Since the publication of “The Visual Display of Quantitative Information”, in 1982 , Tufte has occupied a unique position in the worlds of statistics and graphic design, by championing the importance of good information design, and differentiating clearly between style and content. He has single-handedly created the modern scientific discipline of information graphics and the representation of data, and has been described by the New York Times as “The Leonardo da Vinci of data.”
In the wake of the tragic 2003 Columbia Space Shuttle disaster, Tufte published an article in Wired magazine entitled: “PowerPoint Is Evil” and followed this up with a more scholarly, less dramatically titled pamphlet, “The Cognitive Style of PowerPoint,”
Here Tufte argued that the program encourages “faux-analytical” thinking that favors the slickly produced “sales pitch” over the sober exchange of information.
“Imagine a widely used and expensive prescription drug that promised to make us beautiful but didn’t. Instead the drug had frequent, serious side effects: It induced stupidity, turned everyone into bores, wasted time, and degraded the quality and credibility of communication. These side effects would rightly lead to a worldwide product recall.
Yet slideware -computer programs for presentations… is everywhere: in corporate America, in government bureaucracies, even in our schools. Several hundred million copies of Microsoft PowerPoint are churning out trillions of slides each year. Slideware may help speakers outline their talks, but convenience for the speaker can be punishing to both content and audience. The standard PowerPoint presentation elevates format over content, betraying an attitude of commercialism that turns everything into a sales pitch.”
In “The Cognitive Style of PowerPoint” Tufte’s analysis reveals that Powerpoint has a number of specific design faults which render it incapable of communicating certain types of information.
Firstly, Tufte says, it is designed to guide and to reassure the presenter, rather than to communicate with the audience. Secondly, the outliner function causes ideas to be arranged in an unnecessarily deep hierarchy, itself subverted by the need to restate the hierarchy on every slide. (What’s more, the audience is forced to follow the presenter’s thinking in lockstep linear progression through this hierarchy – whereas with handouts, readers could browse and relate items at the same time). And thirdly, and perhaps most importantly, it has a natural tendency to oversimplify thinking, with ideas being squashed into bulleted lists, and stories with beginning, middle, and end being turned into a collection of disparate bullet points.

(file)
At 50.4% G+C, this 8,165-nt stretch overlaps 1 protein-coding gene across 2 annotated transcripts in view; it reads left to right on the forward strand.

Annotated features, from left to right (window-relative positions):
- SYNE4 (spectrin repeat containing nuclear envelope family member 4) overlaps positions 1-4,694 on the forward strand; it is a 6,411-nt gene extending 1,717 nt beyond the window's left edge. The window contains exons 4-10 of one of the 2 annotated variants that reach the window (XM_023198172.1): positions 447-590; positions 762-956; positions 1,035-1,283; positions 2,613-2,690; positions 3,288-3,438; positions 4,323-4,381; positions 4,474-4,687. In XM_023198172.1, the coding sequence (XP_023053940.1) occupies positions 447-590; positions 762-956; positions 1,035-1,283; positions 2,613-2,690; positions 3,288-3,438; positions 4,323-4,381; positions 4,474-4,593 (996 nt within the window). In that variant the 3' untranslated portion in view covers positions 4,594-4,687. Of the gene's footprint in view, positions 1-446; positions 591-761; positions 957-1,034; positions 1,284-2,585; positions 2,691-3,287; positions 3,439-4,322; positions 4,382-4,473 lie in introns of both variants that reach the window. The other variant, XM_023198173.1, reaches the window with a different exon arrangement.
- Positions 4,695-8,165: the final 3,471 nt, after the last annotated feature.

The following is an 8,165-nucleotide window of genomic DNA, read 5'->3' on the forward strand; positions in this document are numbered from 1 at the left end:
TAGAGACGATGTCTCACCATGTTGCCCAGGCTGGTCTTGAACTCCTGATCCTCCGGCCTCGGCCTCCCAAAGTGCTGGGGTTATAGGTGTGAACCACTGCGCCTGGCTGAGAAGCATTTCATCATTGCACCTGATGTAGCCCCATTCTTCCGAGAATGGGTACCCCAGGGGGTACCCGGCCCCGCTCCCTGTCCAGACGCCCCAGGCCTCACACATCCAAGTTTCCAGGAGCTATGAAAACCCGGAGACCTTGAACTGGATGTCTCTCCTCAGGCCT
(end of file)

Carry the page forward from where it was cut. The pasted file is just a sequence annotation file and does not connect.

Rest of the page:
A central part of this analysis was the Columbia Space Shuttle disaster which Tufte demonstrates, was caused, in part, by the use of Powerpoint.
The Columbia Space Shuttle was destroyed on February 1, 2003 while attempting to re-entering the atmosphere after a 16-day scientific mission. A hole was punctured in the leading edge on one of Columbia’s wings, made of a carbon composite. The hole had formed when a piece of insulating foam from the external fuel tank peeled off during the launch and struck the shuttle’s wing. During the intense heat of re-entry, hot gases penetrated the interior of the wing, destroying the support structure and causing the rest of the shuttle to break apart.
Exhibit A in Tufte’s analysis is a PowerPoint slide which you can see here, and which had been presented to NASA senior managers in January 2003, while the space shuttle Columbia was in space and they were trying to understand the risk posed by the damage caused by the piece of insulating foam to the shuttle wings.
Unfortunately, as you can see from Tufte’s analysis, the critical piece of information is buried so deeply in the rigid PowerPoint format as to be useless.
“It is easy to understand how a senior manager might read this PowerPoint slide and not realize that it addresses a life-threatening situation,” the Columbia Accident Investigation Board concluded, citing Tufte’s work, and strongly criticized the culture within NASA in which, it said, “the endemic use of PowerPoint” had been substituted for rigorous technical analysis.